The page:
Many countries and regions of the world, including West Africa, continue to be severely affected by malaria. Health officials are doing everything they can to stop the spread of the disease and have found several effective ways. But eradicating malaria is a daunting task, and in order to truly understand how it is transmitted, researchers are focusing on the insects that are most likely to cause infection and transmission– mosquitoes.
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Mosquitoes have developed a terrible way to protect themselves from pesticides, according to a new study. The study, recently published in the journal Nature, focused on proteins found in the legs of two mosquitoes known to carry malaria in West Africa. The researchers found that the protein is resistant to insecticides, allowing mosquitoes to land on treated mosquito nets and continue to spread the disease they carry.
Researchers at the University of Liverpool in the UK have discovered a new mechanism in which mosquitoes carrying the malaria virus are resistant to insecticides. After comparing the Gambian mosquito and the mosquito by mosquito(the two main malaria vectors in West Africa), they found that specific binding protein families located on the legs of insects were highly expressed in the resistance population.
Dr Victoria Ingham, lead author of the paper, explained: “We have found a new drug resistance mechanism that we believe is the cause of lower-than-expected effectiveness of mosquito nets. The protein is located on an animal’s lap and can be exposed to insecticides when they come into contact with the mosquito net, avoiding contact between additives and potential targets added to the mosquito net. “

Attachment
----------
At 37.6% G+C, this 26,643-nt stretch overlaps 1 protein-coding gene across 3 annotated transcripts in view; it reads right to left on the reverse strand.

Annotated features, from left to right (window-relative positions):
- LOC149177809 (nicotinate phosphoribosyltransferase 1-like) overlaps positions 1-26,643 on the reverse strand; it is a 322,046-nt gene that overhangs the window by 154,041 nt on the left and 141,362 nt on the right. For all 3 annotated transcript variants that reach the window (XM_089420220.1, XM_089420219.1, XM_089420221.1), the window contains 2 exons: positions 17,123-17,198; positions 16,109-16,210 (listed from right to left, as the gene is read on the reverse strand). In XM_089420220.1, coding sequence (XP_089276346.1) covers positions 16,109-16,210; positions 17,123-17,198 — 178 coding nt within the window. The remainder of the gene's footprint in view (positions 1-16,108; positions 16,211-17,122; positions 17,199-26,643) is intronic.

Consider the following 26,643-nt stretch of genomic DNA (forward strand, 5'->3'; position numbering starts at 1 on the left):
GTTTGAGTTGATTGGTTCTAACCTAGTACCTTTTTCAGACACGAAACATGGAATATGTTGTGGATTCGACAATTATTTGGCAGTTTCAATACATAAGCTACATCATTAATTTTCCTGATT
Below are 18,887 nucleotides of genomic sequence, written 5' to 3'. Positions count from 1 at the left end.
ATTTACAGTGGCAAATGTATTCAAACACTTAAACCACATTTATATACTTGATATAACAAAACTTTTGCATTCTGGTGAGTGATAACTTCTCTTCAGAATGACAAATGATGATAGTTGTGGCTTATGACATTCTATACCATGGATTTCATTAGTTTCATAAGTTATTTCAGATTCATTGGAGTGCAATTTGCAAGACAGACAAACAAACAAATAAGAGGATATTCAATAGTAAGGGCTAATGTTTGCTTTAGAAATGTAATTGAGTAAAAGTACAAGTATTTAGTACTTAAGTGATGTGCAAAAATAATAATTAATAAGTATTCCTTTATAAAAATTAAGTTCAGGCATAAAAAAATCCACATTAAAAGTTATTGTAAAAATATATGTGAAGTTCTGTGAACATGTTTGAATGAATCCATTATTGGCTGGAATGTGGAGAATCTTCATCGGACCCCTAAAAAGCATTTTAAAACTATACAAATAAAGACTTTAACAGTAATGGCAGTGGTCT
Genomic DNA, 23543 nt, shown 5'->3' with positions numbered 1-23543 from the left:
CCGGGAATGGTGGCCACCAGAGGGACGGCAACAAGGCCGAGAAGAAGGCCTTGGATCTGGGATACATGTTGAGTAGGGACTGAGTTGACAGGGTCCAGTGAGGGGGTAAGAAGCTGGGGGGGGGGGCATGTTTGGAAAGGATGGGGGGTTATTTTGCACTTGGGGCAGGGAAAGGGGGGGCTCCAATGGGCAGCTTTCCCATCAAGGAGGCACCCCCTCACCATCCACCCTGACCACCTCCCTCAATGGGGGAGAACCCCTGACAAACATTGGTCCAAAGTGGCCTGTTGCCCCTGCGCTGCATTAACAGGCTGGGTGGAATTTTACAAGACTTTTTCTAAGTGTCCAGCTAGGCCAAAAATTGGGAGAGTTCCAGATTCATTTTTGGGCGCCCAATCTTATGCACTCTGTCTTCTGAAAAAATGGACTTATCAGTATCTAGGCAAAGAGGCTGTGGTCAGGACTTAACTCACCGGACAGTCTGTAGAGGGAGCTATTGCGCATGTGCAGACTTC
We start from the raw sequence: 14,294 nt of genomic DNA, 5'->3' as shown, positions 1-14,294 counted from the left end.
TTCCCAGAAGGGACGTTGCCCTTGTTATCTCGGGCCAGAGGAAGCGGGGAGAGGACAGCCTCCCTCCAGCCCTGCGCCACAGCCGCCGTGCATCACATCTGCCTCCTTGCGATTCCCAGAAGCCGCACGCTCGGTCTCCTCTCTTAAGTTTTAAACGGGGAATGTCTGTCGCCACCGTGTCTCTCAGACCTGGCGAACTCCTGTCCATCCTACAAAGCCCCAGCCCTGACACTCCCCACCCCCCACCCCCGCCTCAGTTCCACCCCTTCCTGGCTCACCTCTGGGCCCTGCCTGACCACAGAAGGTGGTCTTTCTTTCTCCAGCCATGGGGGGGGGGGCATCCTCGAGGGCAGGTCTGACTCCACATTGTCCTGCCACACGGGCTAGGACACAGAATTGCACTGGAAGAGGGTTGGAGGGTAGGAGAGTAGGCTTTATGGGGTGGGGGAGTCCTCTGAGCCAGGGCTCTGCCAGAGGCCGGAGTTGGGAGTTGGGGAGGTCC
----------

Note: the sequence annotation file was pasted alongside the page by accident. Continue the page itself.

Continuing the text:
It’s an incredible discovery, and while it may seem like bad news at first, there’s a glimmer of hope. Yes, mosquitoes have found a way to fight the epidemic, but now that scientists know how insects do it, they can target this resistance and hope to fight the spread of malaria.
The team analyzed mosquito-based mosquitoes and found that the binding protein SAP2 increased in the resistant population and further increased after exposure to the pyrethroid pesticide. They found that when the protein’s levels decreased, the gene could be restored by partially silencing the gene. Conversely, when proteins are expressed at high levels, previously susceptible mosquitoes are resistant to pyrethroids.
Hilary Ranson, senior author of the paper, said: “Insecticide-treated bednets are durable and remain one of the key measures to control malaria. It is vital that we understand the reasons for reducing the resistance of mosquito populations and ensuring that disease rates have not dropped sharply over the past few decades. This newly discovered drug resistance mechanism could provide an important target for our monitoring of insecticide resistance and the development of new compounds that can block pyrethroid resistance and prevent malaria transmission. “